Hell Below Zero
Directed byMark Robson
Written byRichard Maibaum
Screenplay byAlec Coppel
Max Trell
Based onThe White South
by Hammond Innes
Produced byIrving Allen
Albert R. Broccoli
StarringAlan Ladd
Joan Tetzel
Basil Sydney
Stanley Baker
CinematographyJohn Wilcox
Edited byJohn D. Guthridge
Music byClifton Parker
Color processTechnicolor
Distributed byColumbia Pictures
Release dates
  • 13 January 1954 (1954-01-13) (London)
  • 16 July 1954 (1954-07-16) (US)
Running time
91 minutes
CountriesUnited Kingdom
United States
Budget$1 million (approx)[1]
Box office$1.7 million[2]

Hell Below Zero is a 1954 British-American adventure film directed by Mark Robson and starring Alan Ladd, Joan Tetzel, Basil Sydney and Stanley Baker. It was written by Alec Coppel and Max Trell based on the 1949 novel The White South by Hammond Innes, and presents interesting footage of whaling fleets in action.[3] It was the second of Ladd's films for Warwick Films.


Captain Nordahl, an associate in a Norwegian whaling company, Bland-Nordahl, is on a factory ship Southern Harvester in Antarctic waters, when he is lost overboard.

Duncan Craig, an American, meets Judie Nordahl, the captain's daughter on his way to South Africa, where he gets even with a business partner who cheated him. With little money left and a desire to see Judie again, Craig signs on to be a mate on the ship taking Judie to Antarctica.

On arrival in Antarctic waters, Craig finds suspicious evidence that seems to implicate skipper Erik Bland, the new captain of the factory ship, in a conspiracy. Another murder follows and the film concludes with a dramatic showdown on the ice.



The movie was part of a two-picture deal Ladd made with Warwick Films, following The Red Beret.[4][5][6] Ladd was paid $200,000 against 10% of the profits.[1] During production it was known as White South and White Mantle.[7] Director Mark Robson wanted Eugene Pallette to play a role but Pallette was unhappy with the size of the part in the script.[8]

Shooting took place at Pinewood Studios near London.[9] The film included location footage shot in Antarctic waters. Albert Broccoli accompanied a second unit crew down there for over three months.[10] The film's sets were designed by the art director Alex Vetchinsky.

The budget was £247,512 plus the fees of Ladd, Broccoli and Allen, screenwriter Maibaum and the director.[11]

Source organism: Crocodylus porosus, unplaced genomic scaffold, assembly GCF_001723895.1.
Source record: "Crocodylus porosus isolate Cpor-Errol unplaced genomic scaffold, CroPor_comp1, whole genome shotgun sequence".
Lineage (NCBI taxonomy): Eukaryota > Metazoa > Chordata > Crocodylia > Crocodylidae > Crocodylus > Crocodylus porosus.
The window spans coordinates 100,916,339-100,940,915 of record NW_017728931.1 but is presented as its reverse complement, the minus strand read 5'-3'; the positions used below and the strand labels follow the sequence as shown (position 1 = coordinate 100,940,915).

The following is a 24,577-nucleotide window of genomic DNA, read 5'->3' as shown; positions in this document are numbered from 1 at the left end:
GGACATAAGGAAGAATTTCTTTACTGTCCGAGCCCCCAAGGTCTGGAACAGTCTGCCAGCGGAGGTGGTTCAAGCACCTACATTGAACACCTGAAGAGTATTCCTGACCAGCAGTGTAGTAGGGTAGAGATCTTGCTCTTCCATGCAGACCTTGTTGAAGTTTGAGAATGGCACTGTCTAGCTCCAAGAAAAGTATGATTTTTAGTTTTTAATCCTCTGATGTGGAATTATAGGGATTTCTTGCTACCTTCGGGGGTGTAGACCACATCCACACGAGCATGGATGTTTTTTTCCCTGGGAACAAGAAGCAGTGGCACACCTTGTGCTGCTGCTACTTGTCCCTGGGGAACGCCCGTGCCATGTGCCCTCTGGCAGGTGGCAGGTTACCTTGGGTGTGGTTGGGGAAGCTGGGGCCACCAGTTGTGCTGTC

According to Kinematograph Weekly the film was a "money maker" at the British box office in 1954.[12]


  1. ^ a b Scheuer, Philip K. (June 13, 1954). "A TOWN CALLED HOLLYWOOD: Producers Want English Clear--Even in Oklahoma". Los Angeles Times. p. D4.
  2. ^ "1954 Box Office Champs". Variety Weekly. January 5, 1955. p. 59. - figures are rentals in the US and Canada
  3. ^ IMDB entry
  4. ^ Broccoli, Albert R. & Zec, Donald (1999). When the Snow Melts: The Autobiography of Cubby Broccoli. Trans-Atlantic Publications.((cite book)): CS1 maint: multiple names: authors list (link)
  5. ^ "STUDIOS PLANNING 2 ALAN LADD FILMS: Warwick and Columbia to Join in Offering 'The Red Beret' and 'The White South'". New York Times. July 15, 1952. p. 17.
  6. ^ "LADD PLANS MOVIE OF A WHALING TRIP: Actor to Make 'White South,' About Antarctic Expedition, Abroad for Irving Allen". New York Times. Nov 3, 1952. p. 36.
  7. ^ "ROBSON TO DIRECT WHALING PICTURE: Ladd Stars in 'White Mantle,' to Be Filmed in England for Warwick Productions". New York Times. Dec 3, 1952. p. 45.
  8. ^ Schallert, Edwin (Feb 7, 1953). "Freeman Gives Light on New 3-D Process; Ryan Set for 'Inferno'". Los Angeles Times. p. 13.
  9. ^ "The Future Programme", Kinematograph Weekly, 31 May 1956 p 14
  10. ^ Hopper, Hedda (Feb 6, 1953). "Looking at Hollywood: Alan Ladd and Stanley Baker to Co-Star in Movie of Antarctic". Chicago Daily Tribune. p. b4.
  11. ^ Chapman, J. (2022). The Money Behind the Screen: A History of British Film Finance, 1945-1985. Edinburgh University Press p 358
  12. ^ Billings, Josh (16 December 1954). "Other monkey makers". Kinematograph Weekly. p. 9.